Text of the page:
Tone of Voice — Language as Corporate Strategy

Blog post from Jan 30, 2018

Have you ever thought about your company's linguistic identity? Corporate design as a visual part of the corporate identity has been in use for more than 100 years. However, the idea of corporate language — of a tone of voice — is still rather new in some countries, e.g. in Germany. Actually, a custom-tailored brand language has numerous advantages. For example, it can cut costs and boost income, establish an identity, make the company unmistakable, and make it more creative and innovative.

Brief Definition: What Is the Tone of Voice?

In simple terms, the tone of voice is what your organization sounds like and what style it uses for its verbal and written communication. In particular, it answers three key questions:

What do we (not) talk about? Do we stay close to our products and services, or do we address a broader spectrum? Do we talk only about ourselves, or do we also talk about our competitors and about our industry? Do we also include general social subjects? Do we have a public opinion on political subjects? Or do we expressly refrain from touching on such matters?

How do we structure the subjects that we talk about? This ranges from the type of texts we want to use (white papers, articles, blog posts, social media, ...) to the structure of the individual texts (e.g. many or few paragraphs). Do we use subheadings? Do we want our texts to sound more like essays, or should their structure resemble that of press releases?

In what tone do we talk? How formal or how informal is our writing style? Do we only convey information, or do we also relate anecdotes? How direct are we? Are our texts straightforward or are frills allowed at times? Are we always dead serious or do we allow room for some humor?

A clear tone of voice that is understood and embraced by the authors will ensure the consistency of your texts. This can be limited to a particular department or include your entire company. It may be limited to the external communication or include the internal communication as well.

Easier to understand, clearer, and more interesting texts are the least that you can expect from a tone of voice. In view of today's flood of information, you should not underestimate the advantage of sounding more interesting, clearer, and easier to understand than your competitors.

Ultimately, your texts will hopefully be as unmistakable as your logo.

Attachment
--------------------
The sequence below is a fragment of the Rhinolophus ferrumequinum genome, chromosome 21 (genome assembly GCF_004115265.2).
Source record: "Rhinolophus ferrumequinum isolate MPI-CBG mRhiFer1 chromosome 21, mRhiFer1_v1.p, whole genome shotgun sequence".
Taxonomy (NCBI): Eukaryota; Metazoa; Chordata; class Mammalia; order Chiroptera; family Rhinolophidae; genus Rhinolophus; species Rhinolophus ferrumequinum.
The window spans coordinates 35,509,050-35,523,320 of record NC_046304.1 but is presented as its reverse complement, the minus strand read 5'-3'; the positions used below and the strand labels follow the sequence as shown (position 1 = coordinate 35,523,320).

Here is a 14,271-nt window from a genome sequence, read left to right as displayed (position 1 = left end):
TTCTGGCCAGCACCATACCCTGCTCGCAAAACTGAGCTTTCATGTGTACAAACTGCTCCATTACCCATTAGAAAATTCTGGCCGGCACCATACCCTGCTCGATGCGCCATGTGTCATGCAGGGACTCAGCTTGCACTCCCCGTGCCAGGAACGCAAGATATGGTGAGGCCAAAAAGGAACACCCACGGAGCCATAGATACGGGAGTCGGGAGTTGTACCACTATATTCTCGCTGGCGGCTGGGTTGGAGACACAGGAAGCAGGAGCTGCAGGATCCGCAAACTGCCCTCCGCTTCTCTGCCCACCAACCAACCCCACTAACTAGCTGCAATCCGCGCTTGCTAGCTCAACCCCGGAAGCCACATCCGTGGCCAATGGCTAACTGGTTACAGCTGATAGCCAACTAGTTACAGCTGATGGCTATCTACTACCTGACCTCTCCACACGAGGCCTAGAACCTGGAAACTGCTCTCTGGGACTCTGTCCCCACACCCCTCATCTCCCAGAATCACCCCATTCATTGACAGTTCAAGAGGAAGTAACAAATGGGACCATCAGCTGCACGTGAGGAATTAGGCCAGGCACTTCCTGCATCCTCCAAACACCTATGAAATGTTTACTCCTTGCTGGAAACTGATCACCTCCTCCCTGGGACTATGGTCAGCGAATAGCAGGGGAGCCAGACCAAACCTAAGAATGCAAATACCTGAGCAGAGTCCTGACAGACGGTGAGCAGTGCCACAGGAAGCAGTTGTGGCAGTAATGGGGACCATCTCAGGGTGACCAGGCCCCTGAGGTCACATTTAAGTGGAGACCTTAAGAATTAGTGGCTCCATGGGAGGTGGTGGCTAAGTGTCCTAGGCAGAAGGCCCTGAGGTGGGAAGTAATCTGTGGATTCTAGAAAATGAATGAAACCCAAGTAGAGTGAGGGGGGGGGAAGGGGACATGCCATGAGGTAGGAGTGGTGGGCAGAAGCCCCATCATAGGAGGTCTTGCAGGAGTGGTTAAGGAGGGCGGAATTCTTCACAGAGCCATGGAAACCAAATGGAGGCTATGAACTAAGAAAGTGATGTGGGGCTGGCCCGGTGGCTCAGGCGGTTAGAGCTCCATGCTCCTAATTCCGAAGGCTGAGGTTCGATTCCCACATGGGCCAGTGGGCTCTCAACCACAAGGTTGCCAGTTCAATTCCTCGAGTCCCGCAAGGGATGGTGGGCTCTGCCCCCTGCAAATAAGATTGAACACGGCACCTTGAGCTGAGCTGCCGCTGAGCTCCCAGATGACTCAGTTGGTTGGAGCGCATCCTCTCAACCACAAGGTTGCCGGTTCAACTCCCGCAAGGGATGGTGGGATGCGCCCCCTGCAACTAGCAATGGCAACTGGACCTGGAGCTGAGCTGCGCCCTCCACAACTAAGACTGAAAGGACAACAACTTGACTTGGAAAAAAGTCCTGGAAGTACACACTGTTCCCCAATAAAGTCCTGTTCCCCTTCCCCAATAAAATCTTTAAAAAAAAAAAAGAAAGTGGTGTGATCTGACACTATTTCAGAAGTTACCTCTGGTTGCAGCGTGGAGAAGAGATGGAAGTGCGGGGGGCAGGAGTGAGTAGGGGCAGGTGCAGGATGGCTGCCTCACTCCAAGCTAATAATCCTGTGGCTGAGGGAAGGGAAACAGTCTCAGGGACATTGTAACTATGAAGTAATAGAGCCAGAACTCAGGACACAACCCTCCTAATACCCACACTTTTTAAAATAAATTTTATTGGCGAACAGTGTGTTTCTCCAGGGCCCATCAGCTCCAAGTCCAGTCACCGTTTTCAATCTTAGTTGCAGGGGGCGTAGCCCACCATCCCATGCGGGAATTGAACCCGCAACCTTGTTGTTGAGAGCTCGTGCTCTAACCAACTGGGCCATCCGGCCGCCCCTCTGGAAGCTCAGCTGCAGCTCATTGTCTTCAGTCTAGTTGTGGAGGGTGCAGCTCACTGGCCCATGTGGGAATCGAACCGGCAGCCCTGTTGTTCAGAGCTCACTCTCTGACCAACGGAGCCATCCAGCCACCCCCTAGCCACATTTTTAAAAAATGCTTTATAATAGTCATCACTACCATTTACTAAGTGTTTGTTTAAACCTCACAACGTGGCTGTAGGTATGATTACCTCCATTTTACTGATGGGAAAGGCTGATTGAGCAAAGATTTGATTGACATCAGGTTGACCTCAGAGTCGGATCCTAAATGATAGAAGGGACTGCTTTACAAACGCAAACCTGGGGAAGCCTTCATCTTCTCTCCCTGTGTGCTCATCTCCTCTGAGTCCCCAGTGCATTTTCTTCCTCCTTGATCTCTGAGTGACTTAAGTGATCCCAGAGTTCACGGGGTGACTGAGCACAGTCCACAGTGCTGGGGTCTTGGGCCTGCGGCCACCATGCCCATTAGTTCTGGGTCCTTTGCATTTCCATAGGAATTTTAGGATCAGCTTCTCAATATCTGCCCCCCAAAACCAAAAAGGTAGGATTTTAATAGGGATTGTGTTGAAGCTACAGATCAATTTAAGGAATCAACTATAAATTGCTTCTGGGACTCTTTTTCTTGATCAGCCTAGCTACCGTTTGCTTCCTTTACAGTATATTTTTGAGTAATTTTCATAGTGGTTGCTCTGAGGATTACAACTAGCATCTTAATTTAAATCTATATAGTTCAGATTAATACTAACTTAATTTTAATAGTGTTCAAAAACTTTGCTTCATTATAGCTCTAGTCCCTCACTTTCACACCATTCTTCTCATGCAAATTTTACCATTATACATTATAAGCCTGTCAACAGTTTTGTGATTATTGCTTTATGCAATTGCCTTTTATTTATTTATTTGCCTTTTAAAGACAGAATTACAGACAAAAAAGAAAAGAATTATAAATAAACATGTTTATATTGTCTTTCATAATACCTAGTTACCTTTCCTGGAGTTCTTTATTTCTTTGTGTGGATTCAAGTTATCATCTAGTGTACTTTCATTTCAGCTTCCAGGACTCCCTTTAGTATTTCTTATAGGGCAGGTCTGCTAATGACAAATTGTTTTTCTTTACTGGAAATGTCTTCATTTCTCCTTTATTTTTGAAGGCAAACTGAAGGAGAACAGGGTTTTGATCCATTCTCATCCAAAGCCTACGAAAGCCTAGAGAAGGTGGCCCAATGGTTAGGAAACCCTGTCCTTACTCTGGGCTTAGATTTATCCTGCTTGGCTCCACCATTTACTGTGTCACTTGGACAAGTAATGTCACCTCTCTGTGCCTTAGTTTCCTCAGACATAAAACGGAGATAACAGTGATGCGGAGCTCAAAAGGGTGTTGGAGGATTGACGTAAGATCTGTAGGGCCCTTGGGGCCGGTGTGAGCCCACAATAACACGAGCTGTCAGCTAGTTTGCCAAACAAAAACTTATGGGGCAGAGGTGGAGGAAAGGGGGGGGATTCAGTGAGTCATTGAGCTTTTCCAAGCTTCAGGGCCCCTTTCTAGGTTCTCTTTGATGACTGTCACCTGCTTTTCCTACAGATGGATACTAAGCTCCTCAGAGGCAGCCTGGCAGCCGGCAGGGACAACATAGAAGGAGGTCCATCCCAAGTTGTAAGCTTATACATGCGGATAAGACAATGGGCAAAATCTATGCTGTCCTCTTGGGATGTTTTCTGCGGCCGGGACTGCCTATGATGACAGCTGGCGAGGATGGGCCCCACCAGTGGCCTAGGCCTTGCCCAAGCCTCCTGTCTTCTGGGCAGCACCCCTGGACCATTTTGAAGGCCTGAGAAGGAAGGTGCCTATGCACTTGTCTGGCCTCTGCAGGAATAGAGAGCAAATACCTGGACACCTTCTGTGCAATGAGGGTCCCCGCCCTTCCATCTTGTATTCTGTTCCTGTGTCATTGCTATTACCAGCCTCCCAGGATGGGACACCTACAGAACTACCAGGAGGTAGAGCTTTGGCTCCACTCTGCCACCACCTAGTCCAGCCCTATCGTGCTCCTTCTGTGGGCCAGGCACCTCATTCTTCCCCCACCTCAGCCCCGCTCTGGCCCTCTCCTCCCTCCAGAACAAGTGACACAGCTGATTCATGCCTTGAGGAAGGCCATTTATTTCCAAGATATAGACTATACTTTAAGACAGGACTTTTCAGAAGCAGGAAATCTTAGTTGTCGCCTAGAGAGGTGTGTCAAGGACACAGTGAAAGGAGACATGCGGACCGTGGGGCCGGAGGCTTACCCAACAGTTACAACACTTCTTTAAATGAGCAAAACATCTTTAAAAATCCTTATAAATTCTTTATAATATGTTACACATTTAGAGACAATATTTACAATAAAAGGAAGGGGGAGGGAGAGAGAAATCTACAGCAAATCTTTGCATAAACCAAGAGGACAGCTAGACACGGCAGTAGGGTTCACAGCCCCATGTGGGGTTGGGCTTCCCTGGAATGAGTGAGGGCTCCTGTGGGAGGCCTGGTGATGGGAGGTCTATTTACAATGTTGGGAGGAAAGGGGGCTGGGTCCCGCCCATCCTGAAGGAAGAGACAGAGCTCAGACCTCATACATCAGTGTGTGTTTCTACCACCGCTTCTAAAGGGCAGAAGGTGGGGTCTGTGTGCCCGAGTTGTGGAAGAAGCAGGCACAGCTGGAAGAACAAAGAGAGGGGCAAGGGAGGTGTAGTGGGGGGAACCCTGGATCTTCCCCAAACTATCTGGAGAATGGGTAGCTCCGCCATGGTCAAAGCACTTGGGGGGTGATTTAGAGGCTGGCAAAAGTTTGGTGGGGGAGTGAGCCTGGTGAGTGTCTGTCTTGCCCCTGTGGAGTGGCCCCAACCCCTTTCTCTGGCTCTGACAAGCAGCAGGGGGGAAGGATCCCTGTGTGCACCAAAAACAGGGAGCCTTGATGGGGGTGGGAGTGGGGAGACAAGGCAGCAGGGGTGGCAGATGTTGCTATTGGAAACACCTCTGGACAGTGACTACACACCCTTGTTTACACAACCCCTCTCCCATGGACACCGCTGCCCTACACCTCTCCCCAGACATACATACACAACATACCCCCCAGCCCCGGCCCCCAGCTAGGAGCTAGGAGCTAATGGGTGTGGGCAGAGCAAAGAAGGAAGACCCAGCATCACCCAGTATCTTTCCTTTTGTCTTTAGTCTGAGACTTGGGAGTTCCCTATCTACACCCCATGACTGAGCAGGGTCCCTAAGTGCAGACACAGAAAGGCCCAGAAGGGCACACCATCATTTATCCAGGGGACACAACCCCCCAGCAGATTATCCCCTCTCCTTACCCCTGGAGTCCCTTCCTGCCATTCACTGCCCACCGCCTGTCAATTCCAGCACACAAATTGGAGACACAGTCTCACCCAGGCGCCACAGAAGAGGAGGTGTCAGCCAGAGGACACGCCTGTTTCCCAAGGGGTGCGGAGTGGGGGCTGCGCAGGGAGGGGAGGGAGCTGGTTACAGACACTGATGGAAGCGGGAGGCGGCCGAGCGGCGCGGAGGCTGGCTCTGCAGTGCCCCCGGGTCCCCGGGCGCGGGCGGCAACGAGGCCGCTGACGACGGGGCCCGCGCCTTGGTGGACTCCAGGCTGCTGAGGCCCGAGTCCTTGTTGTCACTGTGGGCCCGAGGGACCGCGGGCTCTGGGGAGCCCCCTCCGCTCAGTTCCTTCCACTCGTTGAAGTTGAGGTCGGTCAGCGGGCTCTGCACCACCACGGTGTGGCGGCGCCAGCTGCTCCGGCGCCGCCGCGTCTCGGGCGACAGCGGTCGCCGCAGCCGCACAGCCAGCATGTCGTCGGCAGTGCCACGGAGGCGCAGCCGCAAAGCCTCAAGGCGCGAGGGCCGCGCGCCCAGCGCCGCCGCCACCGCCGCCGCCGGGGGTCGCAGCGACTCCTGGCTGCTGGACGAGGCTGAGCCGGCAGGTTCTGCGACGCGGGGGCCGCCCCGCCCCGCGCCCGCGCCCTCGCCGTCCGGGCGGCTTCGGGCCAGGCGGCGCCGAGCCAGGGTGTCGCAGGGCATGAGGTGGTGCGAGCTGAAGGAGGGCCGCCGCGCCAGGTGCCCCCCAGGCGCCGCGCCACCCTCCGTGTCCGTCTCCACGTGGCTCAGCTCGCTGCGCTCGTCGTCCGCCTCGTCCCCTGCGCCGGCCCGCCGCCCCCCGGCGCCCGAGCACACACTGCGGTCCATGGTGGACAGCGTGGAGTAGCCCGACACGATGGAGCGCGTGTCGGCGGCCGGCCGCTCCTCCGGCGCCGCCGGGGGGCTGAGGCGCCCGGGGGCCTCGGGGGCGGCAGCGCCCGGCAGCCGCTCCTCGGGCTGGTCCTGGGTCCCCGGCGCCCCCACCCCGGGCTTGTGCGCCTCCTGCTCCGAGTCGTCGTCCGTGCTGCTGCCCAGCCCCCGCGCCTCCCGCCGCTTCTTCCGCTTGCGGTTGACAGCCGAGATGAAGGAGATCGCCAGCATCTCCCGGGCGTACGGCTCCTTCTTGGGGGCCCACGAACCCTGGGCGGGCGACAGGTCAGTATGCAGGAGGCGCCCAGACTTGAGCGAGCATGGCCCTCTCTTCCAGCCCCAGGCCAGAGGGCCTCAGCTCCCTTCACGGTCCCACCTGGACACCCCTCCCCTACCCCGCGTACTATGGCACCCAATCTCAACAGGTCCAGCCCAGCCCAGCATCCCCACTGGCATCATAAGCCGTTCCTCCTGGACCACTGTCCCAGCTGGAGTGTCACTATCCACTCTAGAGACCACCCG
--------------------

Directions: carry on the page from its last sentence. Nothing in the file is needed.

Cut to the Chase: Why Introduce a Tone of Voice?

Even the minimum result — easier to understand, clearer, and more interesting texts — can have a major effect:

Boost income. If your offering is clearer and easier to understand, you will have better chances of securing orders or contracts.

Cut costs. Clear product descriptions and well-designed call center scripts save support time. Better communication also reduces internal friction losses.

Increase trust. If you make sure that the wording of your contracts, GTC, and sales pages is comprehensible, your customers will feel more comfortable with you.

Enhance products. If you are an agency or a consultancy, and concepts and reports are your key "products", your products will automatically become better.

Boost creativity. How we speak and write greatly influences how we think. Therefore, fresh language can also liven up entrenched, rigid thinking patterns.

If you adopt a brand language that truly suits your enterprise and its values, the above-mentioned benefits will stand out even more prominently. And last but not least, you will gain something very important:

Establish identity. If your language and your style suit you and your values, this will make you more unique and unmistakable. And is that not what a brand is actually meant for?

Which Texts Does a Tone of Voice Cover?

If you want to give your enterprise a tone of voice, you should consider which types of texts you want to cover. Usually, brand language comprises three text categories:

Names. Does the naming of your products, services, or even meeting rooms follow a consistent concept? Can a customer distinguish basic and premium products from the name?

Core phrases. These are short texts, sentences, or sentence fragments that you use over and over again. For example, this might be your slogan. Or it might be the way how you sign your e-mails: At Ben & Jerry's, for example, mails are always signed with "Peace, Love & Ice Cream".

Texts. This is what we usually think of when we talk about writing: articles, blog posts, webpages, reports, offers, ads, white papers, manuals, text messages, e-mails, and social media contributions — simply everything that is written in internal and external communication and that does not belong to the first two categories.

Tone of Voice or Not, That Is the Question

The question whether you need a custom-tailored brand language on the basis of your values and your brand personality is a question only you can answer.

Regardless of your answer, however, you should at least consider introducing a simple, basic tone of voice that will help you and your company to sound more comprehensible and interesting.

If you decide to adopt a tone of voice, the Congree solutions can assist you in your editorial work. 

tl;dr

Have you ever thought about your company's linguistic identity? Corporate design as a visual part of the corporate identity has been in use for more than 100 years. However, the idea of corporate language — of a tone of voice — is still rather new in some countries, e.g. in Germany. Actually, a custom-tailored brand language has numerous advantages. For example, it can cut costs and boost income, provide an identity, make the company unmistakable, and even make it more creative and innovative.